Navy Federal Credit Union Adopts GIS for Branch Expansion

Esri Business Analyst and Data Will Help Analyze Growth, Product Offerings

Navy Federal Credit Union, the world’s largest credit union, headquartered in Vienna, Virginia, has licensed Esri Business Analyst software and an extensive array of business data to support its expansion strategy over the next several years. First organized in 1933 with only seven members, Navy Federal has grown to more than 3.6 million members and $44 billion in assets. To meet membership growth demands, the credit union will leverage the Business Analyst platform to optimize its network of bank branches and decide on a distribution strategy for financial services products.

Navy Federal will use Business Analyst to gain a better understanding of its members and competition as it looks to identify expansion opportunities. The credit union wanted to ensure that it had a solution that was able to provide different modeling scenarios, such as the effects of cannibalization on existing branches.

Its field of membership includes all US Department of Defense personnel and contractors, other US government personnel assigned to or stationed at the Department of Defense installation, and family members of both.

“Navy Federal is a shining example of how businesses that know their community well can apply geographic knowledge to serve them even better,” says Simon Thompson, director of commercial business at Esri. “This innovative organization has built a business based on loyalty, service, and understanding client needs. Working together, we have created an ideal match between two companies that have the same client and employee values.”

Navy Federal is currently implementing Business Analyst along with Esri’s Traffic Counts and Banking Potential datasets. Esri partner 4CTechnologies, located in Pittsburgh, Pennsylvania, is providing training to staff members, as required by Navy Federal, to ensure that they are able to apply the technology to their marketing analysis regardless of software experience levels.

For more information on how commercial businesses use geographic information system (GIS) technology, visit

[Source: Esri press release]

The Applications of Model-based Geostatistics in Helminth Epidemiology and Control

Advances in Parasitology, 2011; 74:267-96.

Magalhães RJ, Clements AC, Patil AP, Gething PW, and Brooker S.

“Funding agencies are dedicating substantial resources to tackle helminth infections. Reliable maps of the distribution of helminth infection can assist these efforts by targeting control resources to areas of greatest need. The ability to define the distribution of infection at regional, national and subnational levels has been enhanced greatly by the increased availability of good quality survey data and the use of model-based geostatistics (MBG), enabling spatial prediction in unsampled locations. A major advantage of MBG risk mapping approaches is that they provide a flexible statistical platform for handling and representing different sources of uncertainty, providing plausible and robust information on the spatial distribution of infections to inform the design and implementation of control programmes. Focussing on schistosomiasis and soil-transmitted helminthiasis, with additional examples for lymphatic filariasis and onchocerciasis, we review the progress made to date with the application of MBG tools in large-scale, real-world control programmes and propose a general framework for their application to inform integrative spatial planning of helminth disease control programmes.”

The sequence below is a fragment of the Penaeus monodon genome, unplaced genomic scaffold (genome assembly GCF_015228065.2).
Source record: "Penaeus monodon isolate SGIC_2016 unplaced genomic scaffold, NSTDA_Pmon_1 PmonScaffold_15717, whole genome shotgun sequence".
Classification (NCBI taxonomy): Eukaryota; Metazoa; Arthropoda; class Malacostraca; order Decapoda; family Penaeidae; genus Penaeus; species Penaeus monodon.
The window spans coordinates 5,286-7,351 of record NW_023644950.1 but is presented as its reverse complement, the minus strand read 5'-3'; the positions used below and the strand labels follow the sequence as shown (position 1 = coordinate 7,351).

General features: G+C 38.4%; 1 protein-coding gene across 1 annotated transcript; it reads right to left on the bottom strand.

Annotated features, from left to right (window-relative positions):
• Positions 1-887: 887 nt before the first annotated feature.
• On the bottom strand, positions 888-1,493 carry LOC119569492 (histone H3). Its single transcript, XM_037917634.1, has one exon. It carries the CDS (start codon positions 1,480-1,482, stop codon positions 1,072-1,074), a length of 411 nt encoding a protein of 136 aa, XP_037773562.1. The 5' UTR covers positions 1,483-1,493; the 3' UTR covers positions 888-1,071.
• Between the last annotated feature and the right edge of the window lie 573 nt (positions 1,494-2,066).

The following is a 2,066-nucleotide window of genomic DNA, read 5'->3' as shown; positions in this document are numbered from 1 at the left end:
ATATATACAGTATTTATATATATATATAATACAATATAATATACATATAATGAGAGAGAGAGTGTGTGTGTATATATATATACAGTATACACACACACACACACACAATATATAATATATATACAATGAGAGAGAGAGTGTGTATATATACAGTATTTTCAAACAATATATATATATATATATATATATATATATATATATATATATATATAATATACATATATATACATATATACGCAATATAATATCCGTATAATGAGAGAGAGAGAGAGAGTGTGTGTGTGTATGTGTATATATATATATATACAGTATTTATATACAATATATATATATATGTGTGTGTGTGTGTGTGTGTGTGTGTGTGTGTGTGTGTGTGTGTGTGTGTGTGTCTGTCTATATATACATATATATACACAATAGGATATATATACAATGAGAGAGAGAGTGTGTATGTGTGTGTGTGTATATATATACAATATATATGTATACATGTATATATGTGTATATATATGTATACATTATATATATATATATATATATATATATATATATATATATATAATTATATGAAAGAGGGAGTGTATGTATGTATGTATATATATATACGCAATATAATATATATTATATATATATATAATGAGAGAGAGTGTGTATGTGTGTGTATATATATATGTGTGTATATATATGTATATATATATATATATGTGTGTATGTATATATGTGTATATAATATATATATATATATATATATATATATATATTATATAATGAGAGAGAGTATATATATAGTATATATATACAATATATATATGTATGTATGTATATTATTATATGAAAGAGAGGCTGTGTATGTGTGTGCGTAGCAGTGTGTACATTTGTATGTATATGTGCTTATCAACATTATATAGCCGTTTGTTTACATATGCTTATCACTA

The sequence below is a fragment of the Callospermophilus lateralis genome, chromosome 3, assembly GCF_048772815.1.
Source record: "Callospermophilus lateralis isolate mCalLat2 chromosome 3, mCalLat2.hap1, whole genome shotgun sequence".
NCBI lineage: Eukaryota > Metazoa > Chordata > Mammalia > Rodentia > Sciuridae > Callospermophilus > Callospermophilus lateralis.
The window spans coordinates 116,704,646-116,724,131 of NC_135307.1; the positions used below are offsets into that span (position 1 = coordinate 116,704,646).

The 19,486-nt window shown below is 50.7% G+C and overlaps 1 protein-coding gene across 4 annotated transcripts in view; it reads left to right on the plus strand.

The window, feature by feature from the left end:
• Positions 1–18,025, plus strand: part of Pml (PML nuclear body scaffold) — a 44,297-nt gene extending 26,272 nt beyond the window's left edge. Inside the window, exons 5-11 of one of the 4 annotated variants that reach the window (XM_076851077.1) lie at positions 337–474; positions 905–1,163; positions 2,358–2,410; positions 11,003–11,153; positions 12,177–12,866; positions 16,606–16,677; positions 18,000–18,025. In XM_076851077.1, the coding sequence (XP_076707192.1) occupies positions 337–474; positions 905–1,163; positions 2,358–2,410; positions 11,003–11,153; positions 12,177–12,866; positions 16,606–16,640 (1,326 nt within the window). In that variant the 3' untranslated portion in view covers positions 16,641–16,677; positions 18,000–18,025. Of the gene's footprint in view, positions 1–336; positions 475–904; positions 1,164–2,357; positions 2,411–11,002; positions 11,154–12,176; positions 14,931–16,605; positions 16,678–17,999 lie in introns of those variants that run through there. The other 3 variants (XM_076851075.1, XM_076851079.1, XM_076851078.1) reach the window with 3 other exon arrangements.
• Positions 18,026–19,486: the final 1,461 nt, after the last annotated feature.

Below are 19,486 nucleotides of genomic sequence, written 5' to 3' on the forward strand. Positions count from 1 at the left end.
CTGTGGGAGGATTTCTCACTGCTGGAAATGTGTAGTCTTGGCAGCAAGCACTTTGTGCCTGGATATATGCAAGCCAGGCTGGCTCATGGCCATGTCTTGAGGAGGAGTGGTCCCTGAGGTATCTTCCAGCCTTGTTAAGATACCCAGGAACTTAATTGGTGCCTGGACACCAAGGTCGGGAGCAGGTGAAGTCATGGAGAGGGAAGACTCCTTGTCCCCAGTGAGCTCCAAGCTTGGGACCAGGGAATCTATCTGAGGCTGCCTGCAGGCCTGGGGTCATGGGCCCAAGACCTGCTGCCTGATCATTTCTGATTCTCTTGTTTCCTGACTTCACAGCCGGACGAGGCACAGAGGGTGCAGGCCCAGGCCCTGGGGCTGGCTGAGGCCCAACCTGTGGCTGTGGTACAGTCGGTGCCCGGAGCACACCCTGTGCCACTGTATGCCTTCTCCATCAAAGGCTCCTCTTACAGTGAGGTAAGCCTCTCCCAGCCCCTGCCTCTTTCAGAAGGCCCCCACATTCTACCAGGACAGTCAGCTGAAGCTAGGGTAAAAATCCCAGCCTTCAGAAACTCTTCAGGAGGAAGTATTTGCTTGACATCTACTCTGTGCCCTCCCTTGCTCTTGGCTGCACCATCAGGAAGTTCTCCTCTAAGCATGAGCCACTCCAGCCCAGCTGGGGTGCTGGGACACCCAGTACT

Geostatistical Approach for Operating Speed Modelling on Italian Roads

4th International Symposium on Highway Geometric Design, 02-05 June 2010, Valencia, Spain

A.Mazzella, F.Pinna, and C.Piras

“Injuries are one of the main causes of death according to W.H.O. For this reason the attention of road safety researchers especially regards the study of the relationship between driver and road environment.

“Several research works show that operating speed is an excellent driver behavior parameter. This article describes a different approach to the classical definition of prediction models for operating speed on horizontal curves. In this paper, the fundamental theories, the applied operating procedures and the first results obtained with the application of Geostatistics are discussed. The mathematical models expressing operating speed in function of horizontal curves characteristics found in International scientific literature, have mainly been built on the basis of Classical Statistics. For this reason, it needs to be pointed out that the interpolative techniques found in Classical Statistics are based upon the use of canonical forms (linear or polynomial regressions) that completely ignore the correlation law between collected data. As such, the determined interpolation stems from the assumption that the data represent a random sample.

“The models described in this article have instead been created with the geostatistical interpolation technique (i.e. Kriging). This technique allows to obtain the “best” estimates possible because it considers the true correlation law between the measured data.

“The applied methods are then described along with the results obtained in the field of road safety by applying Geostatistics which, for several years, have been used, with positive results, in all scientific and engineering fields dealing with empirical data analysis and processing.”